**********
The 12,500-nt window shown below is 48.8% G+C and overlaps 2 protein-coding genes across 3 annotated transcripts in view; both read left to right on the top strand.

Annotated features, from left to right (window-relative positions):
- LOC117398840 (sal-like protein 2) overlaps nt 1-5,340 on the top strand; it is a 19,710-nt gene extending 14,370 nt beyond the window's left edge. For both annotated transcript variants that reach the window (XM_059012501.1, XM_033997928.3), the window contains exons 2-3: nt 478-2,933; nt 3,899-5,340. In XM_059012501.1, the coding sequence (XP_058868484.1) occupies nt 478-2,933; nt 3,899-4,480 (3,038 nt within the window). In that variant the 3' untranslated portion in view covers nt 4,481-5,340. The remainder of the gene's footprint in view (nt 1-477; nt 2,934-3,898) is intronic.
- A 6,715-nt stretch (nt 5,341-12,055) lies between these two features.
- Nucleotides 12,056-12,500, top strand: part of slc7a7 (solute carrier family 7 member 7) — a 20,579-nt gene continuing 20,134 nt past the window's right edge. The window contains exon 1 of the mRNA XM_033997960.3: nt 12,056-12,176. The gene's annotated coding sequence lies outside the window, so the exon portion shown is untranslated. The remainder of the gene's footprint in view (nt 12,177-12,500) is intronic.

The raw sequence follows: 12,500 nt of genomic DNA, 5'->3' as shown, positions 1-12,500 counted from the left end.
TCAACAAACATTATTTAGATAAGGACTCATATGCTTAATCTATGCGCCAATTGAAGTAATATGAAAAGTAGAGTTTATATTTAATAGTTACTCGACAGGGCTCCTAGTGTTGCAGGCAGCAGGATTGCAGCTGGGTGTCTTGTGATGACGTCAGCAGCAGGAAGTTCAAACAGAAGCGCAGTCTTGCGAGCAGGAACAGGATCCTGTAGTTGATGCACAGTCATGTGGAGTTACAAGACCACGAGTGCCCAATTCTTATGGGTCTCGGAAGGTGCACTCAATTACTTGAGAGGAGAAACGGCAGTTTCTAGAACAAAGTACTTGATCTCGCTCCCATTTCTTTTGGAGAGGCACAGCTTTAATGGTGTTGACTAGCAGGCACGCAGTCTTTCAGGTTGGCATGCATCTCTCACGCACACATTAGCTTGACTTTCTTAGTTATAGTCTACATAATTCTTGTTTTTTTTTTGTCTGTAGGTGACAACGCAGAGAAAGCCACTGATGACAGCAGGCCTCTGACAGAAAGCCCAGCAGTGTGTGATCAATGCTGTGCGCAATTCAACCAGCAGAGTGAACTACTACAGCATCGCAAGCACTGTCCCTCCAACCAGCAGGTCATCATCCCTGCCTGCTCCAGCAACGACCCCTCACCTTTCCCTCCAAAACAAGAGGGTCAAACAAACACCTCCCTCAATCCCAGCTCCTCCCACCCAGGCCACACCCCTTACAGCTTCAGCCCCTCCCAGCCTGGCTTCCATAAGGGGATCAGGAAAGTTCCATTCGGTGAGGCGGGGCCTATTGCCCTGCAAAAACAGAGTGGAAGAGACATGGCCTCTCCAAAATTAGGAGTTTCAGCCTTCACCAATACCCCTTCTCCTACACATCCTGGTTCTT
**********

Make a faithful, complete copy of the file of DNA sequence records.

The 12,500-nt window shown below is 48.8% G+C and overlaps 2 protein-coding genes across 3 annotated transcripts in view; both read left to right on the top strand.

Annotated features, from left to right (window-relative positions):
- LOC117398840 (sal-like protein 2) overlaps nt 1-5,340 on the top strand; it is a 19,710-nt gene extending 14,370 nt beyond the window's left edge. For both annotated transcript variants that reach the window (XM_059012501.1, XM_033997928.3), the window contains exons 2-3: nt 478-2,933; nt 3,899-5,340. In XM_059012501.1, the coding sequence (XP_058868484.1) occupies nt 478-2,933; nt 3,899-4,480 (3,038 nt within the window). In that variant the 3' untranslated portion in view covers nt 4,481-5,340. The remainder of the gene's footprint in view (nt 1-477; nt 2,934-3,898) is intronic.
- A 6,715-nt stretch (nt 5,341-12,055) lies between these two features.
- Nucleotides 12,056-12,500, top strand: part of slc7a7 (solute carrier family 7 member 7) — a 20,579-nt gene continuing 20,134 nt past the window's right edge. The window contains exon 1 of the mRNA XM_033997960.3: nt 12,056-12,176. The gene's annotated coding sequence lies outside the window, so the exon portion shown is untranslated. The remainder of the gene's footprint in view (nt 12,177-12,500) is intronic.

The raw sequence follows: 12,500 nt of genomic DNA, 5'->3' as shown, positions 1-12,500 counted from the left end.
TCAACAAACATTATTTAGATAAGGACTCATATGCTTAATCTATGCGCCAATTGAAGTAATATGAAAAGTAGAGTTTATATTTAATAGTTACTCGACAGGGCTCCTAGTGTTGCAGGCAGCAGGATTGCAGCTGGGTGTCTTGTGATGACGTCAGCAGCAGGAAGTTCAAACAGAAGCGCAGTCTTGCGAGCAGGAACAGGATCCTGTAGTTGATGCACAGTCATGTGGAGTTACAAGACCACGAGTGCCCAATTCTTATGGGTCTCGGAAGGTGCACTCAATTACTTGAGAGGAGAAACGGCAGTTTCTAGAACAAAGTACTTGATCTCGCTCCCATTTCTTTTGGAGAGGCACAGCTTTAATGGTGTTGACTAGCAGGCACGCAGTCTTTCAGGTTGGCATGCATCTCTCACGCACACATTAGCTTGACTTTCTTAGTTATAGTCTACATAATTCTTGTTTTTTTTTTGTCTGTAGGTGACAACGCAGAGAAAGCCACTGATGACAGCAGGCCTCTGACAGAAAGCCCAGCAGTGTGTGATCAATGCTGTGCGCAATTCAACCAGCAGAGTGAACTACTACAGCATCGCAAGCACTGTCCCTCCAACCAGCAGGTCATCATCCCTGCCTGCTCCAGCAACGACCCCTCACCTTTCCCTCCAAAACAAGAGGGTCAAACAAACACCTCCCTCAATCCCAGCTCCTCCCACCCAGGCCACACCCCTTACAGCTTCAGCCCCTCCCAGCCTGGCTTCCATAAGGGGATCAGGAAAGTTCCATTCGGTGAGGCGGGGCCTATTGCCCTGCAAAAACAGAGTGGAAGAGACATGGCCTCTCCAAAATTAGGAGTTTCAGCCTTCACCAATACCCCTTCTCCTACACATCCTGGTTCTT